Italy vs France

Monterosso, Cinque Terre, Italy

Here is a photo of Vernazza, one of the five villages that makes up the Cinque Terre in Italy. I was there last month, walking the paths β€”Β  often just some stones raised off the slanting ground to flatten it β€” between the five villages. I could go on about the pesto, the gelati, the welcoming atmosphere, or the loudness of children, but this is a blog about France, not Italy. So why am I mentioning Italy? Because it’s only through going to a country where none of my (two!) languages are spoken that I realised just how much improvement I’ve made in French. The Cinque Terre itself is full of American tourists even at low season, so getting around the five villages isn’t so difficult (and walking on the paths, you never know whether to say “hello”, “buon giorno”, “hola”, “guten tag” or “bonjour”). However, on the way to the Cinque Terre, I was in a restaurant where I wanted a fruit juice. I know the word in French, but not in Italian. None of the Italian staff knew the English or the French word, so I followed the staff to their drinks fridge and pointed. I ended up with iced tea. Apparently, juice is just not available in some restaurants in Italy. The language frustrations continued right up until we reached the border back to France: we stopped just before the Frejus tunnel to fill up with petrol (there was a petrol strike happening in France at the time). There was some problem with my bank card and the man said something in Italian. I asked if he spoke English. Nope. French? Yes. Result! We managed to establish that the card was fine but the machine’s connection sometimes played up, and fears that he was charging me twice were alleviated when he explained in French what the writing on the first cancelled receipt said. Thanks Italy β€” for the food, the welcome and for the reassurance that my French has improved more than I realised (but your kids really are very loud).


I’m a technical author, journalist and writer from Australia who has been living in Europe since 2000 and exploring the world from there. My passions are writing, snow sports and travel.

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8 comments on “Italy vs France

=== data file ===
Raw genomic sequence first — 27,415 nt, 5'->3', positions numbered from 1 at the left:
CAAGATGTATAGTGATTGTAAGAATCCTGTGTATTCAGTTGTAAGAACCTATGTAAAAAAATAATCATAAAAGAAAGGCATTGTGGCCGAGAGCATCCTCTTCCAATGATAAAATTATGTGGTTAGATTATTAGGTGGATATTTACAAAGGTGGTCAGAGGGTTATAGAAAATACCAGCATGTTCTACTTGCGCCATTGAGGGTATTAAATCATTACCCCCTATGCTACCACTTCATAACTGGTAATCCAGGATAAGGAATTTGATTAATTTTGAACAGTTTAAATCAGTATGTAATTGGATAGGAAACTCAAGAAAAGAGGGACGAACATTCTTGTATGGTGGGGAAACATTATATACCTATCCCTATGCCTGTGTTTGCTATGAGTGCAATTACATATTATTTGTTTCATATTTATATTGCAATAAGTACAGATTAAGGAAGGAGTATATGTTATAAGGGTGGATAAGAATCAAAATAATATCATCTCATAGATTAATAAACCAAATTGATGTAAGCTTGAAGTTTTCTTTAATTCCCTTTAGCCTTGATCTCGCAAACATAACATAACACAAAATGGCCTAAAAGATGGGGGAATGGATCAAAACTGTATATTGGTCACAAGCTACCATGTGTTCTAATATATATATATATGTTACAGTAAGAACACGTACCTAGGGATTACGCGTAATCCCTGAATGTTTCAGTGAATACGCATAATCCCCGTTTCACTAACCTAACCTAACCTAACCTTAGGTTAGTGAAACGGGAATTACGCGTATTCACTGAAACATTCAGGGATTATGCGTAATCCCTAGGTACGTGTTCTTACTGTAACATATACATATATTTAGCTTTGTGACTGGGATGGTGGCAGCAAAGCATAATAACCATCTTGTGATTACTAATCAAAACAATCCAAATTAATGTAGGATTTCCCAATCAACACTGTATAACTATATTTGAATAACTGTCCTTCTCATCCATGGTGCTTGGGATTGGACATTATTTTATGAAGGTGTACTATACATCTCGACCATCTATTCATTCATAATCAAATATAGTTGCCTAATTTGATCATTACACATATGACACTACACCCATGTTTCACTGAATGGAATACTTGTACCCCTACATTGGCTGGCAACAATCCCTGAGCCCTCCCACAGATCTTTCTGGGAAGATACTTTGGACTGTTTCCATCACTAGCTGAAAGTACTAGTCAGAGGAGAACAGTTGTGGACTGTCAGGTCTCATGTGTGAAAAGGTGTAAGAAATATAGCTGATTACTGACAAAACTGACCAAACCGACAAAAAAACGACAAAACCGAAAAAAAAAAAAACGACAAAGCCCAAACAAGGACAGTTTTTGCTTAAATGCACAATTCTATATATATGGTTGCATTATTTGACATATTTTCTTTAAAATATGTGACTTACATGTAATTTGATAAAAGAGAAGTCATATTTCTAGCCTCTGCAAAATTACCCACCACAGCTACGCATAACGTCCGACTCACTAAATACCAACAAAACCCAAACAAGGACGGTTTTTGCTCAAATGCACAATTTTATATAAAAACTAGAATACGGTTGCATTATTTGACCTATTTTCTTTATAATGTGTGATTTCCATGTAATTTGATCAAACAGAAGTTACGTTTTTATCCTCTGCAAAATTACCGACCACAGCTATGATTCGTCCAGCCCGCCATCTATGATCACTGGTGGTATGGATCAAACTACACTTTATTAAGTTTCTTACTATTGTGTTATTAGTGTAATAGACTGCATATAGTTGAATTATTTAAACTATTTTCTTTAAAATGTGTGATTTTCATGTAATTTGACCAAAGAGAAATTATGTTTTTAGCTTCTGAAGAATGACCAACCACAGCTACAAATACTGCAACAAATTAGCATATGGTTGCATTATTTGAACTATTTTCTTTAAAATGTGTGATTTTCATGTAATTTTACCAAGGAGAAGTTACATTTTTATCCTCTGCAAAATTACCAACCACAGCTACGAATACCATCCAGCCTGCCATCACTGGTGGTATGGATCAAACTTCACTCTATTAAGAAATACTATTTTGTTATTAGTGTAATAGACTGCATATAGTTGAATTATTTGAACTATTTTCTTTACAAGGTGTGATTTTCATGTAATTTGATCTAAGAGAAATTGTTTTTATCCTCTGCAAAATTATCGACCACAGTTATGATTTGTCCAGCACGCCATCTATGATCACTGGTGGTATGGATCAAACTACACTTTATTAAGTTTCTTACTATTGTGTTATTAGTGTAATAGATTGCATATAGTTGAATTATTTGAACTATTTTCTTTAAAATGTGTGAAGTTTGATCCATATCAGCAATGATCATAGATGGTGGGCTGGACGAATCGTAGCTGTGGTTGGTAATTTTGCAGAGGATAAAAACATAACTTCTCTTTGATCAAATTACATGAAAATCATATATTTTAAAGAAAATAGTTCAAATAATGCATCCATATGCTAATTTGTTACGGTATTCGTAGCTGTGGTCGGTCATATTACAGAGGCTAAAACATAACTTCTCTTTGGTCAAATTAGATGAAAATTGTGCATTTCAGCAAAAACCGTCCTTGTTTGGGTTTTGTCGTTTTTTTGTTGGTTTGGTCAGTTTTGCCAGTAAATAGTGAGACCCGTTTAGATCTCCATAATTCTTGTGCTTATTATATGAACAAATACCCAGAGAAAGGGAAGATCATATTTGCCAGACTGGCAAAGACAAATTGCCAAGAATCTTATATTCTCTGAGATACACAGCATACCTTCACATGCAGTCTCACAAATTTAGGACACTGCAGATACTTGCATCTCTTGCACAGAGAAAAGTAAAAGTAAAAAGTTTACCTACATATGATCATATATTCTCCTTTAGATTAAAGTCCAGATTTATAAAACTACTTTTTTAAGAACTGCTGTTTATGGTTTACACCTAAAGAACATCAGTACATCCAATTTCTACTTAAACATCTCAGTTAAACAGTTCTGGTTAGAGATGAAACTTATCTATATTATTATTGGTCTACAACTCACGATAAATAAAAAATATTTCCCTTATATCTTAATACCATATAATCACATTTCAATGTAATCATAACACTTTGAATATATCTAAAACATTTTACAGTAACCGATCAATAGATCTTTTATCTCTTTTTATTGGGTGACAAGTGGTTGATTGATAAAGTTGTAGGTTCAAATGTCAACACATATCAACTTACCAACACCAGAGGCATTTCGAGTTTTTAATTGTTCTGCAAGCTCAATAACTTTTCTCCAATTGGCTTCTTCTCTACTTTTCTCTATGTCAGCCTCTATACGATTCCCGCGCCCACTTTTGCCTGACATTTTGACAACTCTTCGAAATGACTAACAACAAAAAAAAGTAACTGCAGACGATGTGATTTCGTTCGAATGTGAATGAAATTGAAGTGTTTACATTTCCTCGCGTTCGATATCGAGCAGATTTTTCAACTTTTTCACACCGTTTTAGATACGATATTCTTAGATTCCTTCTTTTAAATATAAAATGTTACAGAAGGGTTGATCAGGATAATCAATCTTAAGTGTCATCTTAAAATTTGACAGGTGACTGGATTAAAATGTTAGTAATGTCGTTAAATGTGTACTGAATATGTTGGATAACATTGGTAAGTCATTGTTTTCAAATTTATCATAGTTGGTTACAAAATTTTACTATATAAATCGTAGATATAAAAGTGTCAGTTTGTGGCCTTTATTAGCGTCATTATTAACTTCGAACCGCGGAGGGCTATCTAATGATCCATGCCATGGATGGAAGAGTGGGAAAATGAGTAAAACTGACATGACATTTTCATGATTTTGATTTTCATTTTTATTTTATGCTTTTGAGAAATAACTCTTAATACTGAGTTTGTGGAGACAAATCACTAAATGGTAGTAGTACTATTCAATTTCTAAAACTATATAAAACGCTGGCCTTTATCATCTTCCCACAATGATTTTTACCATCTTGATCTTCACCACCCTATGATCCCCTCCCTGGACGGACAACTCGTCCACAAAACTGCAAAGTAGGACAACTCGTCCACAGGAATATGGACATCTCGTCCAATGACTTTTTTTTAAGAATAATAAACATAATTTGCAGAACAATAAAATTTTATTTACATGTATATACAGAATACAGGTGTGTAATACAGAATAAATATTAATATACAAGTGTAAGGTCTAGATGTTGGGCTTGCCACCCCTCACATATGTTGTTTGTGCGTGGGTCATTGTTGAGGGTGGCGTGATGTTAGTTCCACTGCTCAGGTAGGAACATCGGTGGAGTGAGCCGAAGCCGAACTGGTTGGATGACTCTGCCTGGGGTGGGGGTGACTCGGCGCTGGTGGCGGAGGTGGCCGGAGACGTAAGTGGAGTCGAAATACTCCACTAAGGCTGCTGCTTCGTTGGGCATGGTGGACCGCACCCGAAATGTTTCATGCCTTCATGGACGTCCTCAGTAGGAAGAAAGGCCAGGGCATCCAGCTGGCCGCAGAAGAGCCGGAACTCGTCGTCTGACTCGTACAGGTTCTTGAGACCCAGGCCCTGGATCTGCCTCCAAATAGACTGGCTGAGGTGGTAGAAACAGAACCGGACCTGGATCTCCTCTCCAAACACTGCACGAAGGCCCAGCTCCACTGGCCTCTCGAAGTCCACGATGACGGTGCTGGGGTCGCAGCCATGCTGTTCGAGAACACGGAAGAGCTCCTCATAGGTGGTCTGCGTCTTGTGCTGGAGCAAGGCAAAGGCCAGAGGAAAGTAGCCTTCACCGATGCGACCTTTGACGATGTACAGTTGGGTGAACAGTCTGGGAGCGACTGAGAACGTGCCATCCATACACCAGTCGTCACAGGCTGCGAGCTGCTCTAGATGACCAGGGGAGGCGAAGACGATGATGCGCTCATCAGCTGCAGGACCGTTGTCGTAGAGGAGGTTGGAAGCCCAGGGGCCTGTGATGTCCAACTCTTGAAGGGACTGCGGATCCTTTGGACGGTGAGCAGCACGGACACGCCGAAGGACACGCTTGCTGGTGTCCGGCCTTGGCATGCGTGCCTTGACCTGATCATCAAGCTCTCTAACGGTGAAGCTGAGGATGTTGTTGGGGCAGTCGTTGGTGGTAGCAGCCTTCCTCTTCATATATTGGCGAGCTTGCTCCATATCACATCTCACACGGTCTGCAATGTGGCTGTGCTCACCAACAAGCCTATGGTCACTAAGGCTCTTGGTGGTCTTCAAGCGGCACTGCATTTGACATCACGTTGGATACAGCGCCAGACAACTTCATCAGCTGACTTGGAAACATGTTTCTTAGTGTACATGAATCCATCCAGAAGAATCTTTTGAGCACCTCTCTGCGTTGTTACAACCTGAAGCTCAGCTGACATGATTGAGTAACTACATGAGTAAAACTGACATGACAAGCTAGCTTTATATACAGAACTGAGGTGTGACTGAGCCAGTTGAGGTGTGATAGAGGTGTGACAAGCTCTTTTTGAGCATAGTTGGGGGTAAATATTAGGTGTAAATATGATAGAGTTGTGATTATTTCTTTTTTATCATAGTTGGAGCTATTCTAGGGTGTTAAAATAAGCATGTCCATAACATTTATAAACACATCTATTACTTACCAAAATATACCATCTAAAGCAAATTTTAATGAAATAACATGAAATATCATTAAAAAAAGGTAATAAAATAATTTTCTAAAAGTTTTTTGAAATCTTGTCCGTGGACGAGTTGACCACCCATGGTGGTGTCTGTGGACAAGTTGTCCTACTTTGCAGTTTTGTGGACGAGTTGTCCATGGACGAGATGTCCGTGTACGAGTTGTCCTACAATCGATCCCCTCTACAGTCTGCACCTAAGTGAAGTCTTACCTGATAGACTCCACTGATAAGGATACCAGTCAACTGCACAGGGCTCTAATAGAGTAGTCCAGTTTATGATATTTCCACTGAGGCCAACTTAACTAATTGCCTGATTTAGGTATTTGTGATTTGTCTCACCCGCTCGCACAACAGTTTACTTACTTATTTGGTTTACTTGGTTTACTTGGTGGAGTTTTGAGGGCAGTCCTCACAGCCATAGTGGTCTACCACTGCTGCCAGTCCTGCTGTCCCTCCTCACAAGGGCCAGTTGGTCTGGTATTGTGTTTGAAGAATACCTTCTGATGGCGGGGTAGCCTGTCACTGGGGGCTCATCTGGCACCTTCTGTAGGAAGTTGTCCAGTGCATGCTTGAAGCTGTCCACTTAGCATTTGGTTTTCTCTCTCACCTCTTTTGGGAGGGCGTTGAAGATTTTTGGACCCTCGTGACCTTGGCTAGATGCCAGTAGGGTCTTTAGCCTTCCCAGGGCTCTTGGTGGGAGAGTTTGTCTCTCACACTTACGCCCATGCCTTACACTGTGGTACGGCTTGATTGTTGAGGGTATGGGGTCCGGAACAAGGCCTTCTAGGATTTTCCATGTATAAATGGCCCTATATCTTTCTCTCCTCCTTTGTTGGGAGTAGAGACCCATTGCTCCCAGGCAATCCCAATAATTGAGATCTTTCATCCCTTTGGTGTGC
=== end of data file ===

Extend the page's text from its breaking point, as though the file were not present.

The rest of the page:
1. Penny says:

    That looks so beautiful. I always feel a sense of relief when I return to France from Italy, as at least I can make myself understood! As you say, its reassuring to see the progress πŸ™‚

  2. LWEurope says:

    It’s true then, kids’ behaviour is widely different between the European countries? Which country do you find has the best-behaved children?

  3. After seeing that beautiful photo, I’m making plans to visit…next Fall…without the kids.

  4. barbara says:

    Hello there, from an Italian lady πŸ˜€
    It is true, Italian kids are very loud. I can see the difference with Irish kids, they are so quiet compared to ours.
    I hope you had great time in Italy despite the language barrier.

  5. Wendy says:

    Barbera, yes I adored my time in Italy: everyone is very friendly and willing to try to communicate regardless of language problems!
    Samanthat, glad to have inspired. :O)
    LWEurope, I don’t take enough notice of little people to know, but French kids are certainly very quiet (it’s their parents who are noisy with their ‘SHHHHH!’s that I can’t get used to).
    Penny, it really is a beautiful place.

  6. Angelica says:

    WOW!! beautiful place and photo.

  7. Rozmin says:

    Just found your blog and really like it. But I don’t think that’s Monterosso. I’m almost certain it’s Vernazza. πŸ˜‰

  8. Wendy says:

    Rozmin,you are of course right about it being Vernazza. Thanks for letting me know. Glad you’re enjoying my blog despite the immediate and obvious error!

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About me

Wendy Hollands writer in Annecy, France

I'm an experienced technical writer based in the French Alps. I enjoy learning French language nuances, winter sports and travel. Drop by, my other site.

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